The Michigan College of Emergency Physicians (MCEP) Quality committee is launching a campaign to reduce computed tomography (CT) imaging of pediatric patients presenting to emergency departments with minor head trauma. We have named this campaign “Mind MI Head,” and our goal is to educate parents, families, and physicians on when CT imaging is and is not indicated.
Pediatric head injury is a topic that has been extensively studied and reported in the medical literature. Kupperman et al. and the Pediatric Emergency Care Applied Research Network (PECARN) performed a study on patients <18 years of age presenting to 25 emergency departments within 24 hours of head trauma. In this landmark study, researchers created and validated highly accurate prediction rules for children at very low risk for clinically important traumatic brain injury and in whom CT scans should be avoided. This research was initially published in 2009 and subsequently verified in an external validation process in 2014, which supported the findings of the original study.
It is also well known that radiation from CT increases the life-time risk for radiation-associated cancer, such as leukemia, brain tumors, and thyroid cancer. Brenner et al. estimated that 1 in 1500 children exposed to head CT examination will go on to develop cancer, which is approximately 10 times higher than adult comparisons. As patient age decreases, the risk of cancer increases, with younger children being most at risk.
Despite this knowledge, the use of CT scans in the United States has increased at an alarming rate over the past 30 years, with an estimated 4-7 million CT scans performed on children each year. Thousands of children present or are referred to emergency departments annually for evaluation of minor head trauma. Parents and many physicians are often not aware of the PECARN predictive tool and/or risks associated with obtaining unnecessary CT scans. Furthermore, even when providers are aware, many do not use the PECARN decision rules to guide their pediatric imaging practices.
The goal of our campaign is to protect children from unnecessary radiation risks, provide education to both parents and the physician community within the state of Michigan regarding the appropriate use of head CT scans in children, and decrease resource utilization thereby ultimately lowering total cost of care.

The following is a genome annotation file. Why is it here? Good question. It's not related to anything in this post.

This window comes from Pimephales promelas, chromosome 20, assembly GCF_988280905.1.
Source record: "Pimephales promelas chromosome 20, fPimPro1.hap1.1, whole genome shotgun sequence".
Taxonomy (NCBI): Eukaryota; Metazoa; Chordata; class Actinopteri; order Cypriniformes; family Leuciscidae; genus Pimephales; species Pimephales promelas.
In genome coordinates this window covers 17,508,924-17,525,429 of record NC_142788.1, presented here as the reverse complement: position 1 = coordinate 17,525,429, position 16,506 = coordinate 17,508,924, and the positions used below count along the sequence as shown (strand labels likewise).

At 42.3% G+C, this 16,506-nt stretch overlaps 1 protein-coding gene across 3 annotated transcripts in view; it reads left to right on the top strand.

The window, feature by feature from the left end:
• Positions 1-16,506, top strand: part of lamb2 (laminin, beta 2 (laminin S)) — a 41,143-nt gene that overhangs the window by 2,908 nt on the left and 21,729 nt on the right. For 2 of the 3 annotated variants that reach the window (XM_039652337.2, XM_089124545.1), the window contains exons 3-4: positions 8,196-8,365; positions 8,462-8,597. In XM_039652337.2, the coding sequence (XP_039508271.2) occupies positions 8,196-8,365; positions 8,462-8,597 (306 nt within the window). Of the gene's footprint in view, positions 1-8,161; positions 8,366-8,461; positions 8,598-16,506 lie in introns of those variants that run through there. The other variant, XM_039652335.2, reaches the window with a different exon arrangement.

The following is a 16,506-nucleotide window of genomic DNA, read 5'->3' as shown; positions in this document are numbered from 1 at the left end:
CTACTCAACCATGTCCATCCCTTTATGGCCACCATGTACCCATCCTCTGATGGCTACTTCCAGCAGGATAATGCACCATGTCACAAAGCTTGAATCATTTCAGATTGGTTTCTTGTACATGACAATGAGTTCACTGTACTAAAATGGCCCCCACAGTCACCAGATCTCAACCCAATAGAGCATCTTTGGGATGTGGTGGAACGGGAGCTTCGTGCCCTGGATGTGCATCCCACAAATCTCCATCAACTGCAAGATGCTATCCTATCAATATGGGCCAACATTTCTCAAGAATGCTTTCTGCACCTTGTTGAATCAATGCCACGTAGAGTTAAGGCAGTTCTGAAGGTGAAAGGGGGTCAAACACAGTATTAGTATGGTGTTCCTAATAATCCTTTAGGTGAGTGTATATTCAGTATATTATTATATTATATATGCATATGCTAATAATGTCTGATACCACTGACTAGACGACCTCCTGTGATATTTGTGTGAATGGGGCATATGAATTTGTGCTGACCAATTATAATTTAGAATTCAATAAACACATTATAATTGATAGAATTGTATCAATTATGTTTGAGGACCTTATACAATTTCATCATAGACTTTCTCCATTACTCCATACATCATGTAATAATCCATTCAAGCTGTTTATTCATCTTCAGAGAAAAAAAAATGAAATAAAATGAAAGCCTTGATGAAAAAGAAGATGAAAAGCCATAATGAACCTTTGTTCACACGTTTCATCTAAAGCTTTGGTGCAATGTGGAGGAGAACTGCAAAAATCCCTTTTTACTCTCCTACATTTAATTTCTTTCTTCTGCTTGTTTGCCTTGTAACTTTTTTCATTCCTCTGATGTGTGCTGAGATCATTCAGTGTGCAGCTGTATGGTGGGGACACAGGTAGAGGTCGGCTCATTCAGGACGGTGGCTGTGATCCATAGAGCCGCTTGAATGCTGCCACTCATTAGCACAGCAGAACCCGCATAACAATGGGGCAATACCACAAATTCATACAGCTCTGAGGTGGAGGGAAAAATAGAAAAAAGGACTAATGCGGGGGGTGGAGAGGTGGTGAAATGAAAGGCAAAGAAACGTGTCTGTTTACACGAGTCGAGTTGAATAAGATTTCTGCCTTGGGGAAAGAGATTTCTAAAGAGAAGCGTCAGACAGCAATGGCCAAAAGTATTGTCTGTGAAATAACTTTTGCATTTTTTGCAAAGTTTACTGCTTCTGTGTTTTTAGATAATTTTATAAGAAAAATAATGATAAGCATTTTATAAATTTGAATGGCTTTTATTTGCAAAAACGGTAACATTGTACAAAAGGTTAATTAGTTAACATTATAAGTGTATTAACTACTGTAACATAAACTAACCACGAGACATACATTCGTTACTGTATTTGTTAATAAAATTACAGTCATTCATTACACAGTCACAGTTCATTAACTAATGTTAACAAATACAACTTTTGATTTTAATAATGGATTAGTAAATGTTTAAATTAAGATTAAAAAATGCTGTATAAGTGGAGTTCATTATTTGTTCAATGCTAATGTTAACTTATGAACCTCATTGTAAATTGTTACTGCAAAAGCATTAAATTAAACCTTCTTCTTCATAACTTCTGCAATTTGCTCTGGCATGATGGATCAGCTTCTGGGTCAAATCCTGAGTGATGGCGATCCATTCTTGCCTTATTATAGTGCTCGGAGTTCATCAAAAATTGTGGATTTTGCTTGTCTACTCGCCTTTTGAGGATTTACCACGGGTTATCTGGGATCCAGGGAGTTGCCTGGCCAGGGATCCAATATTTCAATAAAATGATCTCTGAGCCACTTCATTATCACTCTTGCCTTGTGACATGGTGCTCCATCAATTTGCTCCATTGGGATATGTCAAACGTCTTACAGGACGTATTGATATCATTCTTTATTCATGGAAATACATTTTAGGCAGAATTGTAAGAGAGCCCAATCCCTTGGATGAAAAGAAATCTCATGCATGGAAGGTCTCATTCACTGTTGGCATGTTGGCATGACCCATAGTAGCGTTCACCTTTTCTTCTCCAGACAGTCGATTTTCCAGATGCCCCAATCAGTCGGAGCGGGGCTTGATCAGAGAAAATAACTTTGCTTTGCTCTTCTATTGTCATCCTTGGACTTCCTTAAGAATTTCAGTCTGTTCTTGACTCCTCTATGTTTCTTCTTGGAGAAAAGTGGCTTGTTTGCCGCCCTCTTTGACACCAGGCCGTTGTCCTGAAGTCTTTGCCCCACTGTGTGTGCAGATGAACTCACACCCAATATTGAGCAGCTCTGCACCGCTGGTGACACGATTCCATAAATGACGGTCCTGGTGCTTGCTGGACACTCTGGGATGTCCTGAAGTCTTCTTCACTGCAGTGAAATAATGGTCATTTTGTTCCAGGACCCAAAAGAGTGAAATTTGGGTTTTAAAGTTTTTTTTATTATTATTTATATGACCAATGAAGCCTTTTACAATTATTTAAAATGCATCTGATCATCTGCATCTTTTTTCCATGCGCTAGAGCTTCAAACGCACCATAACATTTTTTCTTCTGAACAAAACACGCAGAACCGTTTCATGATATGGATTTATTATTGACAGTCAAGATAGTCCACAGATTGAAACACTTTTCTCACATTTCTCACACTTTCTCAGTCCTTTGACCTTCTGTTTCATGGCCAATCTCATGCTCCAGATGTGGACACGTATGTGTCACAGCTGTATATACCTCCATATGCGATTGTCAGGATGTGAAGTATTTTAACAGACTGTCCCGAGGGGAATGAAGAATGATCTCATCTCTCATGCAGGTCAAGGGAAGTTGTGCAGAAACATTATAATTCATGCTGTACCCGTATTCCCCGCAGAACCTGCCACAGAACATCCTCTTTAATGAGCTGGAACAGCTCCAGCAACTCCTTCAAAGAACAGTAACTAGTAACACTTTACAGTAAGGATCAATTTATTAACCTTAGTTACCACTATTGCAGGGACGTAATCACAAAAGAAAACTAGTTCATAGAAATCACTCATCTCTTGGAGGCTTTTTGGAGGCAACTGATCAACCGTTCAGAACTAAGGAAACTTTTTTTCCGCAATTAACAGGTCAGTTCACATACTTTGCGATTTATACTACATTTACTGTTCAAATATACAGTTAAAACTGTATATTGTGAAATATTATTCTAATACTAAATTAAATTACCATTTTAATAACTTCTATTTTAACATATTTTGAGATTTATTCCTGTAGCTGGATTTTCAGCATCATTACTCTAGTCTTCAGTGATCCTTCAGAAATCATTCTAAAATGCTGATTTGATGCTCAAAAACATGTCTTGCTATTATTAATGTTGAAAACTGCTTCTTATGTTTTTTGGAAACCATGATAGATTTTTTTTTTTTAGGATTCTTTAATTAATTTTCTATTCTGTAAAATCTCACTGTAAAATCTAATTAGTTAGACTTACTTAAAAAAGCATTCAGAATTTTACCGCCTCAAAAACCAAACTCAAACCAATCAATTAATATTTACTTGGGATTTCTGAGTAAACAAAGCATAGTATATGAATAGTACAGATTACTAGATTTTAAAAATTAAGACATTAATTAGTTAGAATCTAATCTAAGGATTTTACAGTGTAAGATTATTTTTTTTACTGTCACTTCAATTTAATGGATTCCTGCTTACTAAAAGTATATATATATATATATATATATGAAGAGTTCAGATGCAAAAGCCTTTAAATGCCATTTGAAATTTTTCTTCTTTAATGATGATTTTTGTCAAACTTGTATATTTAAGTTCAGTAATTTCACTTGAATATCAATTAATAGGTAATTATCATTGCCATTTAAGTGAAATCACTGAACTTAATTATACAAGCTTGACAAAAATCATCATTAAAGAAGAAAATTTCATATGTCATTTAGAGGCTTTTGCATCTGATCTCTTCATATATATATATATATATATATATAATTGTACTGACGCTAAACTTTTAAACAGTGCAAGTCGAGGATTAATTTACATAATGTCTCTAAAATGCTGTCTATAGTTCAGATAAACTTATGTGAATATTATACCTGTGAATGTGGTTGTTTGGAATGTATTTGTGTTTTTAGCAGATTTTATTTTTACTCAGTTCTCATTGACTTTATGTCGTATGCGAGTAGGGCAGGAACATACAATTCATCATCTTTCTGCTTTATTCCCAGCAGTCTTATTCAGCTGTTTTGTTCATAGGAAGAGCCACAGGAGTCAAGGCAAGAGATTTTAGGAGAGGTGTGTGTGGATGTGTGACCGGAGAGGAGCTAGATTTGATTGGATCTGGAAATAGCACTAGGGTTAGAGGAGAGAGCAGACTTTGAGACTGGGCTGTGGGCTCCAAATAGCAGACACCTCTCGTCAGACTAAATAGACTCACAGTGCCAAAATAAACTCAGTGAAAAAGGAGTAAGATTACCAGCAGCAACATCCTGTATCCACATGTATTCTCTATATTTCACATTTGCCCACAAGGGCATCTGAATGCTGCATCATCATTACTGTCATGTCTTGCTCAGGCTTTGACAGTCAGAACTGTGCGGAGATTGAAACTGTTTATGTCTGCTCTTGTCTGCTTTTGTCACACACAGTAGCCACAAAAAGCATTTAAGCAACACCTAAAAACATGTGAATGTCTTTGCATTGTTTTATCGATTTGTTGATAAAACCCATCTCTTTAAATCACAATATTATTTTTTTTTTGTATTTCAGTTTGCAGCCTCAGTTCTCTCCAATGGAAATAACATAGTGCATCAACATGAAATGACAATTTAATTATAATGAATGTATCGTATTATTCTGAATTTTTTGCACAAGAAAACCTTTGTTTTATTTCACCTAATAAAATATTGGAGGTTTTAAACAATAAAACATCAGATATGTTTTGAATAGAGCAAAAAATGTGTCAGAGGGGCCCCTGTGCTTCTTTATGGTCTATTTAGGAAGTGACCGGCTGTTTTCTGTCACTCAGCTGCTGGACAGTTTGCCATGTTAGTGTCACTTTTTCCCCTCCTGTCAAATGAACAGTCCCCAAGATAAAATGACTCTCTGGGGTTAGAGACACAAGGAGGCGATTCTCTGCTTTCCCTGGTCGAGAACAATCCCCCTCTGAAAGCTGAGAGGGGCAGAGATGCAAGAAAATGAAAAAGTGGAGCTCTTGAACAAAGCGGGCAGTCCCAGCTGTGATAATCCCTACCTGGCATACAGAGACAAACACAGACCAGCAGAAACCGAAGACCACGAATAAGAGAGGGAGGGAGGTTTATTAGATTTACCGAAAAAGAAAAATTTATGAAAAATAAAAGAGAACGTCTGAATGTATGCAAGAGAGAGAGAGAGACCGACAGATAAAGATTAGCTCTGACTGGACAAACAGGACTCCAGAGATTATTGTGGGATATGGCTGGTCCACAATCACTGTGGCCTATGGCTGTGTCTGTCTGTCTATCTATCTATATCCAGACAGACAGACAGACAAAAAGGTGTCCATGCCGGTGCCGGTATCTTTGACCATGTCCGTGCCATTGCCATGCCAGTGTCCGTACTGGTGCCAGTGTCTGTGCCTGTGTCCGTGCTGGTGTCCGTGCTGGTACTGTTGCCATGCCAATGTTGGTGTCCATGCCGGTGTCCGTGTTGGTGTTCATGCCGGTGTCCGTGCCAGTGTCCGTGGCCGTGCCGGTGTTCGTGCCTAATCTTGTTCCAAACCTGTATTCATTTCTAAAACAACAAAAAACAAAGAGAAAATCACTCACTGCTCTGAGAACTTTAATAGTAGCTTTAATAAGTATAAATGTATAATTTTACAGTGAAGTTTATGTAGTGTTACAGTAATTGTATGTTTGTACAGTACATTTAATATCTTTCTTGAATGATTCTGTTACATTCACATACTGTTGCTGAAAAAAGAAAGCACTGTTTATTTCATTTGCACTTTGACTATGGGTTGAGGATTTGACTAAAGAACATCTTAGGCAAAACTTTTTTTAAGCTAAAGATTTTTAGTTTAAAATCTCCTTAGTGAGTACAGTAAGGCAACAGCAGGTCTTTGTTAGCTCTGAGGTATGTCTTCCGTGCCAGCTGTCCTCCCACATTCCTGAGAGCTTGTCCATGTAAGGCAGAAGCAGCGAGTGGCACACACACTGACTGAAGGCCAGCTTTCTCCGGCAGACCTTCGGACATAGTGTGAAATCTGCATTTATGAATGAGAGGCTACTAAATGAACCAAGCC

This campaign is funded with a $10,000 Chapter Grant from the American College of Emergency Physicians.
The rollout of this campaign includes:
- The mailing of posters and badge buddies to all emergency departments and Urgent Care Centers in Michigan.
- A social and digital media campaign that will begin October 8 and run through November 18, including a 30 second video.
- A website dedicated to the campaign including the full length 2 minute 40 second video.
- Jointly publicized on the Michigan Department of Health and Human Services, MCEP, and MindMiHead.org website.
Brenner, D, Elliston, C, Hall, E, Berdon, W. “Estimated Risks of Radiation-Induced Fatal Cancer from Pediatric CT.” AJR Am J Roentgenol 2001 Feb; 176(2): 289-96.
Kupperman, N, Holmes, J, Dayan, P, et al. “Identification of children at very low risk of clinically-important brain injuries after head trauma: a prospective cohort study.” Lancet 2009; 374: 1160-70
Mettler FA, Thomadsen BR, Bhargavan M, et al. “Medical radiation exposure in the U.S. in 2006: preliminary results”. Health Phys 2008; 95: 502–507
Schonfeld, D, Bressan, S, Da Dalt, L, et al. “Pediatric Emergency Care Applied Research Network head injury clinical prediction rules are reliable in practice.” Arch Dis Child 2014; 99: 427-431.
Strauss KJ, Goske MJ, Kaste SC, et al. “Image Gently: ten steps you can take to optimize image quality and lower CT dose for pediatric patients”. AJR Am J Roentgenol 2010; 194:868–873